problems you find to making recommendations to improving the interface. Note: The paper
should NOT focus solely on functionality! Some brief integration on functionality is ok, but the
main focus should also weave in common ground with our understanding of the user experience
— what the user enjoys, finds frustrating, cannot figure out, the app “quits unexpectedly” — the
everyday feelings and experiences we all have when we use a technology that needs some
improvement! Locate usability problems with the interface!
Required: Usable Privacy Component — As we examine concepts of privacy and the
effects the Internet has on privacy, you are REQUIRED to address at least two topics related to
the topic tracks Usable Privacy I and/or Usable Privacy II in your UX/UI Inspection paper. (See
Detailed Course Schedule for readings and activities related to these topic tracks.) Work into
your inspection of the interface, important privacy concepts that relate to the user experience
and/or the design of the user interface. For example, in inspecting a mobile app or a website,
address privacy issues from the user perspective or how the design protects privacy or poses
privacy risks. Examples: (see Topics in schedule), personally identifiable information, one or
more Fair Information Practice Principles (FIPPs), risks to privacy, privacy policies, tracking
and surveillance, anonymity and pseudonymity, etc. You are REQUIRED to integrate specific
readings from the Usable Privacy I and Usable Privacy II topic tracks, as supporting literature
for addressing the privacy issues you decide to focus on in the UX/UI Inspection. Specifically,
for the Usable Privacy Component section of the paper, you need to: (1) Examine concepts
of privacy pertaining to the interface. (2) Address how the Internet effects privacy in
general and in the context of the digital interface you are evaluating. (3) Describe various
approaches (taken by individuals, organizations and governments, as applicable) to protect
Required: Substantiation of literature – you are analyzing an interface and looking for
usability problems. You are required to integrate and properly cite into your paper pertinent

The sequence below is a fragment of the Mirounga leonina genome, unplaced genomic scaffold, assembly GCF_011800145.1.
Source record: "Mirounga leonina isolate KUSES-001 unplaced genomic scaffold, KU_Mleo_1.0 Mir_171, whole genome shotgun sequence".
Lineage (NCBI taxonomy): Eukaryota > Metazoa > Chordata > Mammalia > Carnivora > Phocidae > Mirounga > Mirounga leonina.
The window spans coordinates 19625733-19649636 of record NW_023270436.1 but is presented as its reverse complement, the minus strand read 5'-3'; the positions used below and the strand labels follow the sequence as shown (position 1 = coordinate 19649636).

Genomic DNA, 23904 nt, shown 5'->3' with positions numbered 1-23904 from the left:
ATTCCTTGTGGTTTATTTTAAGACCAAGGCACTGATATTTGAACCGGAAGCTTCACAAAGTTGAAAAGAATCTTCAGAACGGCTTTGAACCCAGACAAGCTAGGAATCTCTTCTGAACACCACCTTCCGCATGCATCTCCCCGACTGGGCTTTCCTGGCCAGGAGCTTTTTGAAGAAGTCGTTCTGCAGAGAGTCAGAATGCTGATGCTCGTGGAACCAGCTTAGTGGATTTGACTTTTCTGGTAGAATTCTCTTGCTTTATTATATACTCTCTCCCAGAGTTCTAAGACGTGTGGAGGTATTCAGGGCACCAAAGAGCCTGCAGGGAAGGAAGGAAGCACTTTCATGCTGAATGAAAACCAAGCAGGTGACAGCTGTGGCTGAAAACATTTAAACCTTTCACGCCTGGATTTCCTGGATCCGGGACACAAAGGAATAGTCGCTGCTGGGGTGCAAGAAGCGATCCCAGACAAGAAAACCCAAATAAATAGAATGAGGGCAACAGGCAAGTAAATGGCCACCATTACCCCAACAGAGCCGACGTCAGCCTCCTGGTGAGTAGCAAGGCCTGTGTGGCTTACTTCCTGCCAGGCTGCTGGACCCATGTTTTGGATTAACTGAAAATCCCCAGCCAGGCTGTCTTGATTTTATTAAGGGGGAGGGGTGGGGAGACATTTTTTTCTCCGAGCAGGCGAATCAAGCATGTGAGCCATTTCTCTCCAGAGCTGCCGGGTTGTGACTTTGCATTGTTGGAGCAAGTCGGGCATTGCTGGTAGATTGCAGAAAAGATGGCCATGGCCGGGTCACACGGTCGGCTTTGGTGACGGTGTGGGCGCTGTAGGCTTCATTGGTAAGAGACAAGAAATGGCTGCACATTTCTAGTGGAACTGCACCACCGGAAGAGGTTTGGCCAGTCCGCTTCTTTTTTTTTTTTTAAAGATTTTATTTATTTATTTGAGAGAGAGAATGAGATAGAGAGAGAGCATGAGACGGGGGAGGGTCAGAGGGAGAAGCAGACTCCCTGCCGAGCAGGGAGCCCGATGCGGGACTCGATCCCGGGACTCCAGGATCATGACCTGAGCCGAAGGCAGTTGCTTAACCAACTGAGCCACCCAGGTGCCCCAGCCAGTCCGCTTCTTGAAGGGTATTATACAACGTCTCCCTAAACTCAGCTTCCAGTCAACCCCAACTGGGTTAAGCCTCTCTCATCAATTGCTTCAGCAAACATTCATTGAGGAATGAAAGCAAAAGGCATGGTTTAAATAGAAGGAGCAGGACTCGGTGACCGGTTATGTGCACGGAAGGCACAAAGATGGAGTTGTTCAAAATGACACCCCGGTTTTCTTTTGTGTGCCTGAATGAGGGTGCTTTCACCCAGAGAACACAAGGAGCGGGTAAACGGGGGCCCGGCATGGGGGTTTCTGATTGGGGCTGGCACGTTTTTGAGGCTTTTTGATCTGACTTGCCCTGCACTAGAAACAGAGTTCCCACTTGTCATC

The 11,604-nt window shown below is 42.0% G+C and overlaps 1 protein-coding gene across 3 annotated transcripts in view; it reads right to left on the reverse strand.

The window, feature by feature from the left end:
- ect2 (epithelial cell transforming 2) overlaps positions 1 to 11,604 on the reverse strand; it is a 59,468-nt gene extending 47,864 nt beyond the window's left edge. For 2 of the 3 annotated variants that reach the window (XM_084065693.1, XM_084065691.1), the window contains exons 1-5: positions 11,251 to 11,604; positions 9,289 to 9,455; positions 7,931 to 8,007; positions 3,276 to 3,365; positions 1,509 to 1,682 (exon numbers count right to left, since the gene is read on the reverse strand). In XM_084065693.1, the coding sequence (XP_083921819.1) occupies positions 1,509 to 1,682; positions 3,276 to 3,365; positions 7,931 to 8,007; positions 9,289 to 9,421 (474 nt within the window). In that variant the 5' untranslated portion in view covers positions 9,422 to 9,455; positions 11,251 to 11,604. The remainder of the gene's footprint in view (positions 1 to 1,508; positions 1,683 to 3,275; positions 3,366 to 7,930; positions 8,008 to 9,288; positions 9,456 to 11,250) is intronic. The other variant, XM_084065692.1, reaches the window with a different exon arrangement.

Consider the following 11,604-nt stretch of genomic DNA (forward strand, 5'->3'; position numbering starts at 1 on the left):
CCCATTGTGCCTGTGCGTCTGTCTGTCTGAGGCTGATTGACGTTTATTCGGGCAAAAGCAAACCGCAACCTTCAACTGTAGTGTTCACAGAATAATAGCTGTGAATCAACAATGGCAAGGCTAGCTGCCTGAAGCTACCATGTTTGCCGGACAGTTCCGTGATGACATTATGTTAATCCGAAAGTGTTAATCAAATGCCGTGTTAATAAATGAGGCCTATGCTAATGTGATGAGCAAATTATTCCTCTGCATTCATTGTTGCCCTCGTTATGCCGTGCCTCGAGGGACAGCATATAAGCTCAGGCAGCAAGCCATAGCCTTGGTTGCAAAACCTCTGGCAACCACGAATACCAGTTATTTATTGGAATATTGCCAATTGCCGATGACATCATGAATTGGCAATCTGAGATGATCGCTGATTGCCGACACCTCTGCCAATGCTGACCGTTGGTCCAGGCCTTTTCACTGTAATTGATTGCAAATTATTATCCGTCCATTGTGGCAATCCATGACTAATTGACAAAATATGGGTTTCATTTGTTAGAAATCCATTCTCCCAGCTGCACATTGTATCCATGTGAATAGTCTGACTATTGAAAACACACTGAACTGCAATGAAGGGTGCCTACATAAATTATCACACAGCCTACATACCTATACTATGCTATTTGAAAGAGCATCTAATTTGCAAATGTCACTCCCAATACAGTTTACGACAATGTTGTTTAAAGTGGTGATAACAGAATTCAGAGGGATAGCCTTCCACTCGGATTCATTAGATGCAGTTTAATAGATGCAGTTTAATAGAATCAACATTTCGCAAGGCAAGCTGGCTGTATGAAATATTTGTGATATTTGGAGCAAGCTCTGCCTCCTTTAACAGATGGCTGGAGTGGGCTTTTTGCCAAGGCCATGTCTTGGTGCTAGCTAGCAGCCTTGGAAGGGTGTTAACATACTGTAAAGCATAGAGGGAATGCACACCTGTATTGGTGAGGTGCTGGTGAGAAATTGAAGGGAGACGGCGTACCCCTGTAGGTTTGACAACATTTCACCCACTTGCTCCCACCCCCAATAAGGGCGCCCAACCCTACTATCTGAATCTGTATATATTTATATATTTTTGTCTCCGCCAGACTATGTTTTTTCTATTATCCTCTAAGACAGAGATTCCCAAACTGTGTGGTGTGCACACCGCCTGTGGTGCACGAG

information that you have gained from the required readings and from your own literature
search. The literature integration is a conceptual bridge between what you believe should be
improved with the interface and what the experts say. Guidelines: at least 6-10 current academic
references from those listed in this Course Guide. Do not use industry websites unless they are
part of the recommended sources for the course. Follow strict APA style guidelines for making
proper literature citations in the body of the paper and in the References list.
In sum, the independent UX/UI inspection should be based on a goal or a set of metrics
or attributes, such as evaluating for ease of use, ease of learning, consistency, etc. Some
“example” usability attributes mentioned in the texts: learnability, efficiency, memorability,
recovery from errors, user satisfaction, ease of use, etc. (We will also discuss these concepts in
our asynchronous discussions.) You may select any one or a combination of usability concepts
(and privacy concepts) and attributes and/or principles and heuristics to base your inspection of
the chosen interface. Pick the ones that best fit what you are finding in your inspection.
Keep the UX/UI choice manageable! Many interfaces are quite extensive in scope, so
you may have to decide to limit your UX/UI Inspection to certain aspects, (e.g., some overall
functions and features of an application, a specific part of a website, or special options for expert
or novice users.
Basic Structure for Assignment #1 Format (See previous section on Basic Requirements for
• Title page – your full name, course #, title of your inspection — “A UX/UI Inspection
of……” (what interface you are inspecting)
• Table of Contents
• Introduction –about the interface being inspected/evaluated and why you are inspecting
• Main HCI issues or Usability Attributes/Principles Used to Inspect/Evaluate the Interface
(You have to be creative as to how you want to organize the issues or categories of the
• Usable Privacy Component (based on topic tracks and readings Usable Privacy I and/or
Usable Privacy II in the schedule) that relate to the interface.
• Discussion of Usability Problems: Depth discussion of the above relative to the interface
with extensive literature synthesis on the HCI/usability concepts applied
• Recommendations for Improving the Interface Design (based on the usability problems you found
• References (Use strict APA 6th)